The unsung champions of mangroves of Munje


Little is sung about Munje, a silent coastal village in Kwale county, Ramisi ward. And even less, little is known of the women of Munje Beach Management Unit (BMU) whom in the year 2020, amidst the ravaging effects of the Covid-19 pandemic formed Tunusuru Conservation Women Group for the sole purpose of rehabilitating the degraded mangrove ecosystem, and diversifying their livelihoods. Being one of the areas with little development and investments within the marine ecosystem, Munje remains to be a rich pool of various habitats providing ecosystem service for the adjacent communities.

The mangroves of Munje form part of the Vanga-Funzi complex (7,638 ha) within the larger Kwale county mangrove block (8,354 ha translating to about 13% of the national mangrove area). The National mangrove management plan estimate that 3,559 ha (46%) of the Vanga-Funzi system is in need of rehabilitation.

The unsung 15 heroines who came together on a voluntary basis, are doing a marvelous job, borrowing ideas from the neighbouring Bodo and Mwazaro BMUs to restore an ecosystem reeling from limestone manufacturing in the 1980’s, illegal pole harvesting from 2016, massive clearing of mangroves in 2017 associated with construction of a bridge connecting Munje to Funzi Island, charcoal burning, illegal harvesting for infrastructural development, destruction by honey harvesters who burn targeted trees, livestock grazing, and prolonged drought. Activities of the group were reinforced by a feasibility study undertaken to ascertain suitability of potential restoration sites and to advise members on corrective measures to tame degradation. Technical training on mangrove restoration added up to their indigenous knowledge. The women group has since established mangrove nurseries in 3 sites that were identified for restoration. 250,000 seedlings are ready for planting.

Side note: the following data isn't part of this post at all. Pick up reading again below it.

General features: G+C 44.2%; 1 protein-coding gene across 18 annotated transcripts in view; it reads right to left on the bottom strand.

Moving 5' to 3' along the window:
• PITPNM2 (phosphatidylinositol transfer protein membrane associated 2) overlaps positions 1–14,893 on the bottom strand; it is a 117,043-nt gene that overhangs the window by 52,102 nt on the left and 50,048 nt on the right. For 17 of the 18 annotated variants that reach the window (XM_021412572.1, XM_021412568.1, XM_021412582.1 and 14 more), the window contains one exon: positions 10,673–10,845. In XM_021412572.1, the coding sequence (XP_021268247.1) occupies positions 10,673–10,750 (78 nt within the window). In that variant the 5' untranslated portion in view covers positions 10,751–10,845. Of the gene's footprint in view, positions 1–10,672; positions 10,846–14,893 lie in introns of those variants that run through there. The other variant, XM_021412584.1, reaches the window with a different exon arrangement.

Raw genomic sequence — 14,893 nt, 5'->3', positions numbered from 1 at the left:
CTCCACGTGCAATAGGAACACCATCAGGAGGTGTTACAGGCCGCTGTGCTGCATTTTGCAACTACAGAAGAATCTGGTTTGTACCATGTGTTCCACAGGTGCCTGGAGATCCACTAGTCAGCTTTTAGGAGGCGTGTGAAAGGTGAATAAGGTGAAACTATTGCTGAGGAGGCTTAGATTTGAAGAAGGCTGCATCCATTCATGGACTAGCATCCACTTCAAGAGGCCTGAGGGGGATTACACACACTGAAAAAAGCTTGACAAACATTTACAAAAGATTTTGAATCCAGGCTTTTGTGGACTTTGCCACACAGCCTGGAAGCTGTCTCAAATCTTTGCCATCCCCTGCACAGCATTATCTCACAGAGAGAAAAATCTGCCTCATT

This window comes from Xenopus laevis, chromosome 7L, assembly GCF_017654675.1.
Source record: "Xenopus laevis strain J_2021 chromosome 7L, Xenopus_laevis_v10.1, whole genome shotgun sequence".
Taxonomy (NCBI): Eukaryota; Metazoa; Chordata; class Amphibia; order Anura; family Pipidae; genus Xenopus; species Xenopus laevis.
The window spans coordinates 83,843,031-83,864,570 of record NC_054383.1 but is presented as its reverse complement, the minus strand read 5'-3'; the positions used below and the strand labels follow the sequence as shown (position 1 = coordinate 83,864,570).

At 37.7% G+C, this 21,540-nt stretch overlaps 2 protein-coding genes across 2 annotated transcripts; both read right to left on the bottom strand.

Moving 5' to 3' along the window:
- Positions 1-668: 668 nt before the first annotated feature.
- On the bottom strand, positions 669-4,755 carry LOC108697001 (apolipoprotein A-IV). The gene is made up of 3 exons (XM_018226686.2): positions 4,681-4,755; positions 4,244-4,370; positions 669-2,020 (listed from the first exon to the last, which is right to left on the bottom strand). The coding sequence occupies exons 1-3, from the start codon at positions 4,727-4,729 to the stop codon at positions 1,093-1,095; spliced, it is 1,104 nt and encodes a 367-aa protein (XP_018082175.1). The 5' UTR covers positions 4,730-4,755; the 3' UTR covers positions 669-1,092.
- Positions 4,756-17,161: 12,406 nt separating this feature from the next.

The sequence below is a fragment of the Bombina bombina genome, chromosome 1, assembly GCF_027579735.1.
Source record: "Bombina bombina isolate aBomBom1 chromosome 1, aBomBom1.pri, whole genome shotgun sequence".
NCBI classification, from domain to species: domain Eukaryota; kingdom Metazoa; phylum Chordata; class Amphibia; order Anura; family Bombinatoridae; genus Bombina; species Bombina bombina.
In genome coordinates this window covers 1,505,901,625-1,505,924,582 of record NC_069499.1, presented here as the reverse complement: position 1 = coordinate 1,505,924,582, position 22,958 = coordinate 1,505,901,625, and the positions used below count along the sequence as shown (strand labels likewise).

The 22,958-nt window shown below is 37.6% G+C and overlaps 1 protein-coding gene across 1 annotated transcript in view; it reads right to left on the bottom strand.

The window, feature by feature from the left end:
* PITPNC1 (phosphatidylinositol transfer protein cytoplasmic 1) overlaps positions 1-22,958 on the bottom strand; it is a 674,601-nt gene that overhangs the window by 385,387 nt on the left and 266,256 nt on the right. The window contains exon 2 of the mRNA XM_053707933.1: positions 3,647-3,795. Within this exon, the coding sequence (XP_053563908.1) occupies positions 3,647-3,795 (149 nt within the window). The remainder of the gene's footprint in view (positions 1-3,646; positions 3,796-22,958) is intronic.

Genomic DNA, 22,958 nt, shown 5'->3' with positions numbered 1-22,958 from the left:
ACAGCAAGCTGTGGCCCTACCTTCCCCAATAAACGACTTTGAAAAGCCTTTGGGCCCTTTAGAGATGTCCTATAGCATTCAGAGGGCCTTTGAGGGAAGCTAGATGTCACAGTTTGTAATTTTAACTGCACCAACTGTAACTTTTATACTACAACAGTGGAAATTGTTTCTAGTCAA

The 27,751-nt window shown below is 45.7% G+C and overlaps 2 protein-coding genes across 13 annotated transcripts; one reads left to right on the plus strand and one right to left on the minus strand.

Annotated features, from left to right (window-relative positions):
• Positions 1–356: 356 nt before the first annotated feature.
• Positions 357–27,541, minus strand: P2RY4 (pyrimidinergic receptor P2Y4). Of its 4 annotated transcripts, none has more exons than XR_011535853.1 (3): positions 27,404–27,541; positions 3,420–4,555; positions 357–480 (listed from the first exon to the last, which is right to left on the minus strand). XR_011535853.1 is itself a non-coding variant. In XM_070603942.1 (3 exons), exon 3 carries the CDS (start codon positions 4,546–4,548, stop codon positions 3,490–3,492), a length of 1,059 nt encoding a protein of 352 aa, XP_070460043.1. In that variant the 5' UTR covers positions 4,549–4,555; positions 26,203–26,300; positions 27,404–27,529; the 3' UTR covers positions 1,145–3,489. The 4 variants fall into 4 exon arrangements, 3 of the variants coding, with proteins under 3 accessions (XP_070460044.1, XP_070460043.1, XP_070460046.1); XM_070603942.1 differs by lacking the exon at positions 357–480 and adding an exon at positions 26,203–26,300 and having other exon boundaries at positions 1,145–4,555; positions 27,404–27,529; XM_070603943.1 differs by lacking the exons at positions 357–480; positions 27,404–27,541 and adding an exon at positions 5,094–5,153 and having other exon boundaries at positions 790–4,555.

On 13th May 2022, Munje BMU led by the women, in partnership with CORDIO and Kenya Forests Service, planted a total of 10,000 seedlings, raising the numbers to 15,000. The women had planted 5,000 seedlings since the onset of rains in the third week of April. Their target is to plant 25,000 seedlings by June 2022 in 4 ha. Cumulatively they have out planted 18,000 seedlings (3.6 ha). The event was graced by Munje and Albadru schools, neighbouring BMUs (Mwaembe, Funzi, Bodo), Shirazi Group, Rafiq, Base Titanium, Coastal & Marine Resource Development (COMRED), Plan International, WWF-Kenya, Kenya Red Cross – Kwale, Kenya Coast Guard Services, Kenya Marine and Fisheries Research Institute (KMFRI), Kenya Fisheries Service (KeFS), Director of Environment Kwale – NEMA, KWS, Kenya Forest Service (KFS), The Forest Conservation Committee Chairperson – Coast region and Deputy County Commissioner Msambweni Sub County, the County Government of Kwale (CGK) (Department of Fisheries, Local administration), and last but not least 180 adult community members.
The journey has just begun and more work lies ahead. Supportive messages were given to the women group and the rest of the community. This ranged from recognition, indigenous knowledge, religion, emerging issues and scientific evidence that the work is anchored on.